Prior to reopening this season, we installed a new Alta Peruvian Lodge road sign. The sign we replaced had been standing at the entrance of our parking lot since before our current owner John Cahill purchased the lodge in 1970. It was painted with the same dark brown color as the exterior of the lodge, and our name was cut into the wood in an Old-English font style which was painted white.
Our decision to replace the sign came about after a few years of consideration. First, we wanted something that was easier to read. The old style lettering, for some reason, caused some people to not readily recognize us as the Peruvian. We would often have travelers come into our lodge thinking that we were the Alta Lodge, which is further up the road. More importantly, we had also recently re-branded our lodge, developing a new logo to go along with the launch of our redesigned website. The new logo hearkened back to our pre-1992 logo which prominently featured the classic snowflake design. The old sign did not contain features of any branding that the Peruvian has ever utilized, so it seemed to stand apart from our other marketing efforts.
The new sign incorporates the artistic angled wood paneling design that is featured on our lobby walls and our front desk. The rich red color of the wood stain is reflective of the colors in the lodge’s Alf Engen Room, a large multipurpose gathering area that was added to the lodge in the 1980’s. This color stands our much more than the muted colors found on the old sign.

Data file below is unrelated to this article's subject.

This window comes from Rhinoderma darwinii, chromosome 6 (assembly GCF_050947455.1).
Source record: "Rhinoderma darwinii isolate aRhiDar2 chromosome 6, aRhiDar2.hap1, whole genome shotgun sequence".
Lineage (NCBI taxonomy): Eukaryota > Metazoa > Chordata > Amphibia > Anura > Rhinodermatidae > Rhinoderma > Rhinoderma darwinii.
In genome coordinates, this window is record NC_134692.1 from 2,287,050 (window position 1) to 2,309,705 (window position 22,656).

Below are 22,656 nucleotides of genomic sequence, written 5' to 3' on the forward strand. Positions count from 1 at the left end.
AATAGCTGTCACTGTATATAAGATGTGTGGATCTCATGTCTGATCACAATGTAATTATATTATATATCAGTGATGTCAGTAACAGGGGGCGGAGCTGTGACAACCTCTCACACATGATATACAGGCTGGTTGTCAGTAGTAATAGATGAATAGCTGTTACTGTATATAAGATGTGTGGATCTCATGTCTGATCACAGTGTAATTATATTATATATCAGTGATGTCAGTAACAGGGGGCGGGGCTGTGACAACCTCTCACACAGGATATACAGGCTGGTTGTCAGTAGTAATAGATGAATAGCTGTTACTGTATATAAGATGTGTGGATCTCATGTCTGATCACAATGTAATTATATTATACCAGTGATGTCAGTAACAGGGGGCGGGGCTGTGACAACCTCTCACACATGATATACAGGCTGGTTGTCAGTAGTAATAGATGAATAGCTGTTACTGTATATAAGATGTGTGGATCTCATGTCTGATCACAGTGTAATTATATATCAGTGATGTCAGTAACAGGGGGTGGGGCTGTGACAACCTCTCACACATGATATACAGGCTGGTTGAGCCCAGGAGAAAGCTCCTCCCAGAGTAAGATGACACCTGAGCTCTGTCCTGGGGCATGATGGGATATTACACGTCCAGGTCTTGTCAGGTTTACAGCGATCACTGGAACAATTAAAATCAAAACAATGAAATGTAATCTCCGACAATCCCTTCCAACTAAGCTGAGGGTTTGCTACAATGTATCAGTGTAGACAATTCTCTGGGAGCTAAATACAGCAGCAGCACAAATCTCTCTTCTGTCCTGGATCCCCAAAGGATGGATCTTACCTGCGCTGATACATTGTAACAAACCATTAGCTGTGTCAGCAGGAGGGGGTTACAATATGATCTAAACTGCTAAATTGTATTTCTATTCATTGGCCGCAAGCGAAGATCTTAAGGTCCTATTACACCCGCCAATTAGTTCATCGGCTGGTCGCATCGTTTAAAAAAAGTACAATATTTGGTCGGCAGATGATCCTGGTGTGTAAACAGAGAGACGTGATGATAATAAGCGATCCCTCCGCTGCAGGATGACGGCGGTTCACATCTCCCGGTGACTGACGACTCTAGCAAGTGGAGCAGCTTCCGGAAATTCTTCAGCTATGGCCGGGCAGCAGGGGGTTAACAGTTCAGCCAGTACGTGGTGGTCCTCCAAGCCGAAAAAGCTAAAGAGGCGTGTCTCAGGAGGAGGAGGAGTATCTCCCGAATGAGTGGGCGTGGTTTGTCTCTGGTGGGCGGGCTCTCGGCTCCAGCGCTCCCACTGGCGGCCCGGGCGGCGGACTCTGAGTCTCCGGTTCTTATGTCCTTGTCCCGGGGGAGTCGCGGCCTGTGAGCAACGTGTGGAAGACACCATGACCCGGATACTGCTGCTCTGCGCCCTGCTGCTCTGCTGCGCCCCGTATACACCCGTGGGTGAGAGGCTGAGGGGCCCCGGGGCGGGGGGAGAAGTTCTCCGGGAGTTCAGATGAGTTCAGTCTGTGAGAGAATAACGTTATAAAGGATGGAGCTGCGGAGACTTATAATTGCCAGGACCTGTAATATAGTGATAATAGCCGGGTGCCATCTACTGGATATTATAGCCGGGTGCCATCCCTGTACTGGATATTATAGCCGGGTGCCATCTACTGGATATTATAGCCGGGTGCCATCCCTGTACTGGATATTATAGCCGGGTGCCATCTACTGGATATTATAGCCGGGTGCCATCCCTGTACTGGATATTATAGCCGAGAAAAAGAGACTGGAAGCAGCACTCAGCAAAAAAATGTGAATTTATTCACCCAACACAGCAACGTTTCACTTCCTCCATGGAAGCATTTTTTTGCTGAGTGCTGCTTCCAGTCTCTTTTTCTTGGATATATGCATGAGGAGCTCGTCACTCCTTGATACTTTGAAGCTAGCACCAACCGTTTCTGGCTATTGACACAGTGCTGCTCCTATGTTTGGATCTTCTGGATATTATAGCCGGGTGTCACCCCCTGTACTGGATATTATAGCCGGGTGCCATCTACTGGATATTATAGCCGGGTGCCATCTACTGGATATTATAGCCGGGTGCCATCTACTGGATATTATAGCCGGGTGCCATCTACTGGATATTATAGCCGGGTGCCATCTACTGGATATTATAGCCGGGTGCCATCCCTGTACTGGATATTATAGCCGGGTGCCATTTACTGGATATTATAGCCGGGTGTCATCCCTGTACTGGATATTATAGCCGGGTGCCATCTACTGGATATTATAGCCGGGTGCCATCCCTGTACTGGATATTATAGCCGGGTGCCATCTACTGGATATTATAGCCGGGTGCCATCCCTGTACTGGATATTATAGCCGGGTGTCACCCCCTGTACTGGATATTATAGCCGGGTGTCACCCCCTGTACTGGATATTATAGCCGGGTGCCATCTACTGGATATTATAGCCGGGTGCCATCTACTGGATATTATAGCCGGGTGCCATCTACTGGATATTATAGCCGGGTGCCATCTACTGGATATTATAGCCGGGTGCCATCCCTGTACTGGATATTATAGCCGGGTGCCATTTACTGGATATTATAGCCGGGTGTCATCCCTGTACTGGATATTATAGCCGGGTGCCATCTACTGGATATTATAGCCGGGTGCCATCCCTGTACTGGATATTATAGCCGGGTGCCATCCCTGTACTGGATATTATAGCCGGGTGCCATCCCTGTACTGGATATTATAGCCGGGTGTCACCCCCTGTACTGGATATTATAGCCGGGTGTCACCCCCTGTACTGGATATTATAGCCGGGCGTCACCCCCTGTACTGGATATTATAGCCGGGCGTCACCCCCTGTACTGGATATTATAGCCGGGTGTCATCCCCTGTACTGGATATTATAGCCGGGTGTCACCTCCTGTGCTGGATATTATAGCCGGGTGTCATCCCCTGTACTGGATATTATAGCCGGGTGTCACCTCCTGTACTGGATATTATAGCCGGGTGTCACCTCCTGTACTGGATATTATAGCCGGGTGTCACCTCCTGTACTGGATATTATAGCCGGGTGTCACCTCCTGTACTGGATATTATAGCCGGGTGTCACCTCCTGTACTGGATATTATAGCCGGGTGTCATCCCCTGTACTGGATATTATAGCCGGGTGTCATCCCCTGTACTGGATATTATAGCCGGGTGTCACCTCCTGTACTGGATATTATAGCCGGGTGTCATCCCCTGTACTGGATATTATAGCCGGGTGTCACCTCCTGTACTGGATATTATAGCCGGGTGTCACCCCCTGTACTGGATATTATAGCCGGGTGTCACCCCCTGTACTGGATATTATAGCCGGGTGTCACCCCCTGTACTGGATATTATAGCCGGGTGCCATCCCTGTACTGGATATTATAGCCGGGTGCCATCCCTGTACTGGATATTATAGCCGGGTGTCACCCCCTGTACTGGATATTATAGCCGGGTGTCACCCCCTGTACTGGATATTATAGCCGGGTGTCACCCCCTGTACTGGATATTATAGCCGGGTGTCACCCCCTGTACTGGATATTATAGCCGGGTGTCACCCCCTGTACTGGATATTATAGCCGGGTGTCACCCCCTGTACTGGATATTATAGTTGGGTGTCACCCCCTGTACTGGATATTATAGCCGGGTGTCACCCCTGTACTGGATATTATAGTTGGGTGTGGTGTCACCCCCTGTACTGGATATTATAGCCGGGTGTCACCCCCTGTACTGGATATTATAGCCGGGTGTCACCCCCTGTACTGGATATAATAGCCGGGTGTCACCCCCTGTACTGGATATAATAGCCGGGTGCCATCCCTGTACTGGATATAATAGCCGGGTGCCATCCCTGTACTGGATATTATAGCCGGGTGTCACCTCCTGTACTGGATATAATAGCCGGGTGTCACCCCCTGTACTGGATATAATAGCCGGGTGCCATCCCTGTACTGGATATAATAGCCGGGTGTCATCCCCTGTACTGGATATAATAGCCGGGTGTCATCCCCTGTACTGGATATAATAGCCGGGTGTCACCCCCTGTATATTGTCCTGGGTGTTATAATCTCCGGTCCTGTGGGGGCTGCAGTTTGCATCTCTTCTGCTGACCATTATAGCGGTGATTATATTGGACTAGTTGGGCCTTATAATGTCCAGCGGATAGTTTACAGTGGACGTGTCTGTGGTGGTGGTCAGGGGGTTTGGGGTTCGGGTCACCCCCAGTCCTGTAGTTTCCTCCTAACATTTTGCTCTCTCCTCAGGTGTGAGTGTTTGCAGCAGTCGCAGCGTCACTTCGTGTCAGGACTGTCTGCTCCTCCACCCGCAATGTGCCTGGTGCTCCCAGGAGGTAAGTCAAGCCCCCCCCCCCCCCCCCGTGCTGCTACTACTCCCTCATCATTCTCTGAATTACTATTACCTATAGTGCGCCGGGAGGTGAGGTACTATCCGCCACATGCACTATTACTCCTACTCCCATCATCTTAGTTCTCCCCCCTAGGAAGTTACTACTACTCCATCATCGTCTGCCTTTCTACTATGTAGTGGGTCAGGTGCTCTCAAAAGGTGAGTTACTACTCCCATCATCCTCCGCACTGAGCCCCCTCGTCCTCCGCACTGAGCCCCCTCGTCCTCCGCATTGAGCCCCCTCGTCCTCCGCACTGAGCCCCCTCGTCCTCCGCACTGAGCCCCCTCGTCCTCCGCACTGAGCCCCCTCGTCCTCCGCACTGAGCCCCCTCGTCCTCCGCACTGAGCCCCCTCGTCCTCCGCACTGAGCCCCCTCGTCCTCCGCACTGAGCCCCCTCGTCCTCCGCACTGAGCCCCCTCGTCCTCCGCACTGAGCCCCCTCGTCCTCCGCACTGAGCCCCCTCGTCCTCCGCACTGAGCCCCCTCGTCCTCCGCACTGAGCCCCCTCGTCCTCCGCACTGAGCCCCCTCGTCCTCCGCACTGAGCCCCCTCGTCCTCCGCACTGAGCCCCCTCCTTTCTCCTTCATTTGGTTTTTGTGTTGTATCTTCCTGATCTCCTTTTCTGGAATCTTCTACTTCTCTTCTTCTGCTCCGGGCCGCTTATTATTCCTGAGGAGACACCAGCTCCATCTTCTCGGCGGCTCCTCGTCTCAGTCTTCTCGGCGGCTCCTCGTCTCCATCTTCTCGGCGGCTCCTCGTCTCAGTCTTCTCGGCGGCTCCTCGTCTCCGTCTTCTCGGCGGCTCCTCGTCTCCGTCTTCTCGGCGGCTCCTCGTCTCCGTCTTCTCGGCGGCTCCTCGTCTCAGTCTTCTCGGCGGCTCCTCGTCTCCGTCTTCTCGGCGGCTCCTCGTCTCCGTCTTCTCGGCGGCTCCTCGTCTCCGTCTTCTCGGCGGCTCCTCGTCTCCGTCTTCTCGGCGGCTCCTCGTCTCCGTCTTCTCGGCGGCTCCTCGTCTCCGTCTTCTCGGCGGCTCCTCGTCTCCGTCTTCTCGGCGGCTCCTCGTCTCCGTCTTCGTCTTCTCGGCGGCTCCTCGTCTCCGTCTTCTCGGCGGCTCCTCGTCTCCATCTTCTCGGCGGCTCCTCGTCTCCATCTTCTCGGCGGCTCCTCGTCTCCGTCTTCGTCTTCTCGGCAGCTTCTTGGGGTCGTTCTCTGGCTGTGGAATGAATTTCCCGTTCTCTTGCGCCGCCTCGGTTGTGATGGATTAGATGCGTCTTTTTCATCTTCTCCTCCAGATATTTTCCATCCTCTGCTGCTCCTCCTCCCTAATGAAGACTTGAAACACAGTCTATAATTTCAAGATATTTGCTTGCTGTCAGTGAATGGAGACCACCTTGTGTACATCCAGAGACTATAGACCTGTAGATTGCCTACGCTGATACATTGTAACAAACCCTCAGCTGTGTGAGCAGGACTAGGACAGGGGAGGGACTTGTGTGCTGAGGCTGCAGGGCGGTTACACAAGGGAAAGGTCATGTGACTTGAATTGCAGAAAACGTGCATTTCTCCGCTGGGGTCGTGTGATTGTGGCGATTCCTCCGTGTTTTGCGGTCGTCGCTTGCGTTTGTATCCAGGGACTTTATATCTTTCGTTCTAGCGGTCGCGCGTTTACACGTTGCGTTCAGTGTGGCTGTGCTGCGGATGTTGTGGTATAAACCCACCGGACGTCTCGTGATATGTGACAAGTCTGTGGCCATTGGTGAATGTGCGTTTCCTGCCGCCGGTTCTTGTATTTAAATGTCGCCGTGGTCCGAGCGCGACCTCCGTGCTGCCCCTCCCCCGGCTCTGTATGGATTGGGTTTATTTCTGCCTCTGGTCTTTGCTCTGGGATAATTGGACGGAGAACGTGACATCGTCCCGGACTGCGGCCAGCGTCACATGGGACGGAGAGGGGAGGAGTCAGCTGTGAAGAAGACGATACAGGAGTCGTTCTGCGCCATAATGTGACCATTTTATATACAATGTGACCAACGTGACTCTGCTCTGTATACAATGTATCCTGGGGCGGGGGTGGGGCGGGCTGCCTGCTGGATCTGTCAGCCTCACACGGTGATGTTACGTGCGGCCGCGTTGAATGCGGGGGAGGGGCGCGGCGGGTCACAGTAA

Finally, we opted for solid three-dimensional letters that are back lit. This has the nice effect of prominently highlighting our name without being too “loud” in terms of lighting. The middle of the snowflake has a transparent blue color which nicely tops off the logo and shines a beacon in the darkness. Once the sign was finally in place and the first snowfall landed on its face, I began to wonder if we made a mistake with the white three dimensional lettering. The snow was landing on the letters, obscuring their true shape. But after several storm cycles, I have come to appreciate the effect the snow has. The white powder on the white letters creates the effect of an ever-changing sign with letters that are made of snow. Even the mountains that are depicted in the paneling are sometimes topped off with fresh powder.
Miss the old sign? Don’t fret. The faces of it are currently in storage. Our plan is to repurpose them and incorporate them on the exterior of the building. Meanwhile, our new sign is ready to welcome visitors for decades to come.